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Lecture 8

CCJS 300 Lecture Notes - Lecture 8: Mythbusters, Measuring Instrument, Content Validity

Criminology and Criminal Justice
Course Code
CCJS 300
Alan Lehman

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-Nonreactive methods of gathering data in the social sciences, respondents are not aware they are
being studied
-Webb, Campbell, Schwartz & Sechrest, 1966
-Physical trace analysis: the study of deposits, accretion of matter, and other indirect substances
produced by other human interaction, stuff that’s left behind (finger prints, garbage)
-Likely exposed to this in the media (i.e. NCIS, Forensic Files, etc.)
-Archival records:
-Secondary analysis: using the data for a purpose other than the original
-Primary data sources: class data from SPSS assignment
-Secondary data sources: GSS data
-Personal documents, biographies
-Content analysis
-Meta analyses: larger patterns in data
-Disguised observation
-Simulations: situation or game that attempts to mimic or imitate key features of reality
-Ex: Zimbardo prison, Milgram obedience
-Non-reactivity, people won’t react to being observed/studies
-Respondents exhibit more natural behaviors, avoid over alliance on attitudinal data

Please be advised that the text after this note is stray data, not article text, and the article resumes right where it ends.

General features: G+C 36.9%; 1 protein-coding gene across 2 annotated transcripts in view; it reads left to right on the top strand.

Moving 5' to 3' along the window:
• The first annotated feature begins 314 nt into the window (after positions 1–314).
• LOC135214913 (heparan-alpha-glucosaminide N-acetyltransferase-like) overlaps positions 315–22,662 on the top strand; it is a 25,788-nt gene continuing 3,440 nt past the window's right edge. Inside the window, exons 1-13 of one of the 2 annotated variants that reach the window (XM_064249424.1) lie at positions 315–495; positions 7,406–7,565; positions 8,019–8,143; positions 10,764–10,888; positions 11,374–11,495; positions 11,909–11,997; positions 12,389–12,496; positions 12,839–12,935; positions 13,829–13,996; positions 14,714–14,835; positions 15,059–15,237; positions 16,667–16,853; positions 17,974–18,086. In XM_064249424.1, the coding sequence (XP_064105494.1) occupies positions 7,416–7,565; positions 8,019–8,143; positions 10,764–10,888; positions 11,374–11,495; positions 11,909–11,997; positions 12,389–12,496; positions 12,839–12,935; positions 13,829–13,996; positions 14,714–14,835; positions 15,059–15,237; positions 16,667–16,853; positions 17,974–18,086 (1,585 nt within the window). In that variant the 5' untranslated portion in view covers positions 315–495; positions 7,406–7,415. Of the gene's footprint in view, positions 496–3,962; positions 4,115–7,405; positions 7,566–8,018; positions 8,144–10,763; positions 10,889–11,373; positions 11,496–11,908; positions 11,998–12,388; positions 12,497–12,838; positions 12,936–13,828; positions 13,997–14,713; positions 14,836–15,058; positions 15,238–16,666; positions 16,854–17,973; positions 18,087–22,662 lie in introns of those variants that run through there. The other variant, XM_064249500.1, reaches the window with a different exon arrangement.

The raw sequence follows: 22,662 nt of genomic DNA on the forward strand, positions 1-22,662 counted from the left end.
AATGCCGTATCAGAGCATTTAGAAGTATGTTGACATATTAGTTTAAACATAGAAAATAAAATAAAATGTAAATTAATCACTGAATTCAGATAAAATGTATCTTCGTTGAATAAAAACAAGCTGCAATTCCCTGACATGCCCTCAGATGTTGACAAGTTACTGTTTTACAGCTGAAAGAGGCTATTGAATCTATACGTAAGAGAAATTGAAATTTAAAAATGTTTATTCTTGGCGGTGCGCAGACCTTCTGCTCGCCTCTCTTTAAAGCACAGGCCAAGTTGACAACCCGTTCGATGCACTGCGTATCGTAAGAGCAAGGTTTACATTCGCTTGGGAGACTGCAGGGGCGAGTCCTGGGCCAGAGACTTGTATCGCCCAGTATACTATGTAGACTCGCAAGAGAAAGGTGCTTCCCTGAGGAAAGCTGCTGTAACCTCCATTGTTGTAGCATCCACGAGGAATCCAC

-Use of recording devices can increase accuracy
-Collection of physical evidence is inconspicuous and affords anonymity
-Use of archival records permits study over/across times
-Observational research gains first-hand information
-Non reactive measures may be the best way to study certain phenomenon
-Ethical questions (invasion of privacy)
-Respondents may be atypical or unrepresentative
-Takes time and resources
-Possible observer biases
-Issues of accuracy, surviving records may contain biases
-Thinking about error in research
-Validity: does my measuring instrument measure what it is supposed to measure?
-Instrument could be a single question on a survey, a set of questions, or the whole survey
-Reliability: stability & consistency of measurement
-If the study were repeated, would the measurement yield stable and uniform
-Research myth busters: how to spot bogus (invalid) claims in scientific research, Robert Park
-Discoverer pitches claim directly to the media
-Discoverer claims some powerful establishment is trying to suppress his/her work
-Evidence for a discovery is anecdotal (data is not the plural of anecdote)
-Discoverer claims a belief is credible because it has been around for centuries
-Discoverer must propose new laws of nature to explain their findings
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